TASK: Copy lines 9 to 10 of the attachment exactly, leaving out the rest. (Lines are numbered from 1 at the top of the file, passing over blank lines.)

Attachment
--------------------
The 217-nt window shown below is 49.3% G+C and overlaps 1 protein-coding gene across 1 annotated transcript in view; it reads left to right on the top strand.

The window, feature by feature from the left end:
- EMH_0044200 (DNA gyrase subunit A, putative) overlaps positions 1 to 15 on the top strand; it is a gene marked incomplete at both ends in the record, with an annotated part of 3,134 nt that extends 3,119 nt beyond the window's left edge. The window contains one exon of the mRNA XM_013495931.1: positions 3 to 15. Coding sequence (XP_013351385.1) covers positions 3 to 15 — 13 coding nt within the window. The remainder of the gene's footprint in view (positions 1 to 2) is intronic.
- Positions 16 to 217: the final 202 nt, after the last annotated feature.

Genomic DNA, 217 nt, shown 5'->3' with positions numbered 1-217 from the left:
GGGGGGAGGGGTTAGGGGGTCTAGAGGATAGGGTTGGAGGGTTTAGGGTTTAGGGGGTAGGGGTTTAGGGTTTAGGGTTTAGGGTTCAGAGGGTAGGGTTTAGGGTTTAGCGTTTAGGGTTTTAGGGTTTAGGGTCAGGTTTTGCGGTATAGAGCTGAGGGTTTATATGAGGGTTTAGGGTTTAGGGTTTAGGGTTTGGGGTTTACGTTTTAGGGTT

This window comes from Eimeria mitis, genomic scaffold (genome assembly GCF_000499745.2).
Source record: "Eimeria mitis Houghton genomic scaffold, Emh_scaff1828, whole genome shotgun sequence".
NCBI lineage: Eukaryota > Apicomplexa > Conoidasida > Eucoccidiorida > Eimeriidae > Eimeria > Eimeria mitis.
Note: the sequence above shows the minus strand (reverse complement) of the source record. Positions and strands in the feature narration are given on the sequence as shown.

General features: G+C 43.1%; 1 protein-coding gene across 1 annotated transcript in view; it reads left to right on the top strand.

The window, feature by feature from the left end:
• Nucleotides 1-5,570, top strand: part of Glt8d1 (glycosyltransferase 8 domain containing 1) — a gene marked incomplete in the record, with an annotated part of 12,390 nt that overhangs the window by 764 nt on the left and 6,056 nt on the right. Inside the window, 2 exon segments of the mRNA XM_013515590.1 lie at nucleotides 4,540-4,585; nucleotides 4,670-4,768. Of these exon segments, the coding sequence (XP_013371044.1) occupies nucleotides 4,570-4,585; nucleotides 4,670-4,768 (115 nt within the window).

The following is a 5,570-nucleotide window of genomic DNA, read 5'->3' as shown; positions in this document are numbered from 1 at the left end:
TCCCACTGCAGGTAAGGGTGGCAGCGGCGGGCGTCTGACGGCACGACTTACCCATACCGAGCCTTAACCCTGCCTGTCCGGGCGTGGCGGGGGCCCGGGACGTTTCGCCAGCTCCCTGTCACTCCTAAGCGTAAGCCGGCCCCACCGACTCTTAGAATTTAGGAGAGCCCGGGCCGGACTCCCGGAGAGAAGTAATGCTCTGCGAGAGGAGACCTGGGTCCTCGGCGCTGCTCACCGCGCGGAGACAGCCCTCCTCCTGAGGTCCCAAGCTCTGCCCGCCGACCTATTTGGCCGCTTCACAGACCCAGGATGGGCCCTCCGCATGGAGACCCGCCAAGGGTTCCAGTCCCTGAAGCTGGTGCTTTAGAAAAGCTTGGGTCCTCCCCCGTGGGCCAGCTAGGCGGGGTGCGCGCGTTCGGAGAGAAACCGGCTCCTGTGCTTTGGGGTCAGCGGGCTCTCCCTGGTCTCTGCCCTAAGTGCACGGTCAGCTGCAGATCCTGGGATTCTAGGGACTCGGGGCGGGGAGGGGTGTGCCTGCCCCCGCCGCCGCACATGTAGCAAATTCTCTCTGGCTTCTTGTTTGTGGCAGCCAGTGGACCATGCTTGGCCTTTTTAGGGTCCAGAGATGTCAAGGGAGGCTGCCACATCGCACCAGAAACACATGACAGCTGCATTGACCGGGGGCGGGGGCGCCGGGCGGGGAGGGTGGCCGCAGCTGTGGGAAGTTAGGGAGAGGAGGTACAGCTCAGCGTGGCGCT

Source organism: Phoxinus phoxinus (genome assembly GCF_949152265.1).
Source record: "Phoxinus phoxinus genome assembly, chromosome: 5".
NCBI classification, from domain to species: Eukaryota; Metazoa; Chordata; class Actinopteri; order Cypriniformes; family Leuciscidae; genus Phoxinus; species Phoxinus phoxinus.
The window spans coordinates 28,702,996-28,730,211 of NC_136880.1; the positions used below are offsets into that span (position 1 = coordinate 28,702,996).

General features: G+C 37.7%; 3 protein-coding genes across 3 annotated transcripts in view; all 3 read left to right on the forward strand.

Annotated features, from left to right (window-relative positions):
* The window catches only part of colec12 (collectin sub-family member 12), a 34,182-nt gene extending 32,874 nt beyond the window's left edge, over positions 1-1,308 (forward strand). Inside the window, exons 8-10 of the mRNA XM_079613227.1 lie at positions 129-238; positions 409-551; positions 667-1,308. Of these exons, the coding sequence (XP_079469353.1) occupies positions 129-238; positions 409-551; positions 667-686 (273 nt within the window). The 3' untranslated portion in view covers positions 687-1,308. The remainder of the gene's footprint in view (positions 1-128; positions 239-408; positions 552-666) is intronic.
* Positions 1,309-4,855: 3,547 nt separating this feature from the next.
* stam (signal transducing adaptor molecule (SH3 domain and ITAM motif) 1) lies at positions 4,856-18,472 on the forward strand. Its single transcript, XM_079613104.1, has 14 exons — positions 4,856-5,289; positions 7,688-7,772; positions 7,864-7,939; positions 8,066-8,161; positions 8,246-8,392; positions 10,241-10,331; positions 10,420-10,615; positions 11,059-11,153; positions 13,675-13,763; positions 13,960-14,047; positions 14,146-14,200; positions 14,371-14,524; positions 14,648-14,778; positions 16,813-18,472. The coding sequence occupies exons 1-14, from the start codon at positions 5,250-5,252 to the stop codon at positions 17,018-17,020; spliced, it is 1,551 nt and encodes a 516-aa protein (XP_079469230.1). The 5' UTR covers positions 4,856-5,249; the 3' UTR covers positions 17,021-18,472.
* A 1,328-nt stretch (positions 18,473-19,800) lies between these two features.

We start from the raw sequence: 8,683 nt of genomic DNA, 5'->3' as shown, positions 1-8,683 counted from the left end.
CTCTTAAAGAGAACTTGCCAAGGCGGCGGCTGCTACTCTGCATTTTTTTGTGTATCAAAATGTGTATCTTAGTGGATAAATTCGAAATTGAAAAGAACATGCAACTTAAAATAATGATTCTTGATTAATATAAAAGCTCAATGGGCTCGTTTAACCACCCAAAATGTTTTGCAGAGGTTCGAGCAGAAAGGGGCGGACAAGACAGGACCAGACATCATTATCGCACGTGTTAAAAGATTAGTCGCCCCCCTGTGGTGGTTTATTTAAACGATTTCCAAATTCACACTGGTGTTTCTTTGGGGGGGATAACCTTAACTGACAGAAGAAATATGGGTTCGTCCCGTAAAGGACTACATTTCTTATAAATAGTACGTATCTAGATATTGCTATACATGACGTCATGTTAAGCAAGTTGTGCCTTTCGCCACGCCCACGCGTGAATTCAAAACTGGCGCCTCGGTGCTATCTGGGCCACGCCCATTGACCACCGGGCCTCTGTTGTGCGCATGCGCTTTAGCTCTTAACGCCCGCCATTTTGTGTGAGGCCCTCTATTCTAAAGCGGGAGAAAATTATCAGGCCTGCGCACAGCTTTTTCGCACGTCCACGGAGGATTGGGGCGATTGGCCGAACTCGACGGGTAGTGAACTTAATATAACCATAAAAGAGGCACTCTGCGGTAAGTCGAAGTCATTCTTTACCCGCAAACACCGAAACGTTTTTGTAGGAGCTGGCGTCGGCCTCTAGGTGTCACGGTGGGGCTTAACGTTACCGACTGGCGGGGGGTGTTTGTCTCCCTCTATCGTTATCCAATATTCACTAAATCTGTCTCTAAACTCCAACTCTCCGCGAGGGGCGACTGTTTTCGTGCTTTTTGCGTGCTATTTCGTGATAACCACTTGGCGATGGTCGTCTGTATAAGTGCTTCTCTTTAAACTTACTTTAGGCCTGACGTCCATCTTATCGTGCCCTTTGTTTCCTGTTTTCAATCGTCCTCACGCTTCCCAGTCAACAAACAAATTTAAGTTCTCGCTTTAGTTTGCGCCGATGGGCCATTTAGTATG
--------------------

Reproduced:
NCBI lineage: Eukaryota > Apicomplexa > Conoidasida > Eucoccidiorida > Eimeriidae > Eimeria > Eimeria mitis.
Note: the sequence above shows the minus strand (reverse complement) of the source record. Positions and strands in the feature narration are given on the sequence as shown.